If you thought this chapter was surely done by now, look at how wrong you are. Instead it closes out with four paragraphs, each on how to install different parts into cars, buildings, and people and the general rules for that. Why this isn’t in the section about those items which is two chapters away from here is probably because Obsidian really wants you to enjoy the time you spend flipping pages in a book desperately looking for the information you need.

Next Time: Spell is not a Synonym for Inhabitant

*Your spirit score is both your health and your damage output. You can’t get spirit armor, but enemies can. You may note this means if you get hit once by an enemy you enter into a near-immediate death spiral where you can’t even harm your remaining foes and have permanently lost character points and that’s for a max score character

Spell is not a Synonym for Inhabitant

posted by Barudak Original SA post

Obsidian: The Age of Judgement is a roleplaying game by Apophis Consortium published first in 1999, and this review uses the 2nd Edition from 2001. Written by Micah Skaritka, Dav Harnish, and Frank Nolan. Obsidian is a post-apocalyptic anarchist corporatist literal hell on earth secret knowledge crunchy dice-pool game. It is purchasable online here if you’d like to support the authors of this work.

Part 11: Spell is not a Synonym for Inhabitant

The next chapter is titled “Inhabitants” and despite being 59 pages long there are maybe two pages which could, at best, be charitably described as being about the actual Inhabitants of anything. Instead, this is the Magic section of the book, outlining the magic system for good guys, bad guys, and how sick-leave works for Corporations. PTO is a kind of magic, right? And magic comes from the root Latin inhabitamagicus, right?

Before we get into any of that, we meet up with the same awful characters in the story that kicked off the previous chapter doing almost the exact same thing but with a different client. No really, the same guy gets hired to destroy the same object and brings along the same friends to help him and has the same sweaty reaction to how evil his client is but the only changes are the client is a different person and there is no woman getting nonchalantly murdered in the background. Oh, and since we just finished the section explaining how the mcguffin in this story works mechanically we can safely say that everyone in this story are idiots because that isn’t what the item actually does in game.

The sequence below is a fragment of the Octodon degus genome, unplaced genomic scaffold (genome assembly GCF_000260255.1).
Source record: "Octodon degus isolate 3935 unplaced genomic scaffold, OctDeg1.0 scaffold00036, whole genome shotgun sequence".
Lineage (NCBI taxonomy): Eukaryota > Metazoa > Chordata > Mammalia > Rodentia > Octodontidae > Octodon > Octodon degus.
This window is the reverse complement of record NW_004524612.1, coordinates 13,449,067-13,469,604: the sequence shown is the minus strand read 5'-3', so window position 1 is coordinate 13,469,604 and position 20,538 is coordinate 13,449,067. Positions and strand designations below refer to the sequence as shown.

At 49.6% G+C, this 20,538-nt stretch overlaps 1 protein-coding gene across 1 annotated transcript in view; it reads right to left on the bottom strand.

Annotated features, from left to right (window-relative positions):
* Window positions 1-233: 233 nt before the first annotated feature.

Moving onto the magic, oh wait, no time for more fluff! The game re-tells the story from earlier in the book of how humans got magic in this setting except the details are almost all changed except the number of humans who receive the gift so I envy all of you reading this who already forgot that any of that happened. We do get another hilarious setting detail which is that despite the game earlier mentioning that the Zone/Bastion/Last Human City blows up and destroys any demons that get close, they just sort of built the city around some demons so the whole thing is riddled with them. Despite this massive city being built with demons inside of it, the average human somehow doesn’t know that demons are inside the city even though that would be like, I dunno, the absolute single most important thing for them to be aware of at literally all times.

I don’t see why people are scared of demon’s when they cut off their own heads a lot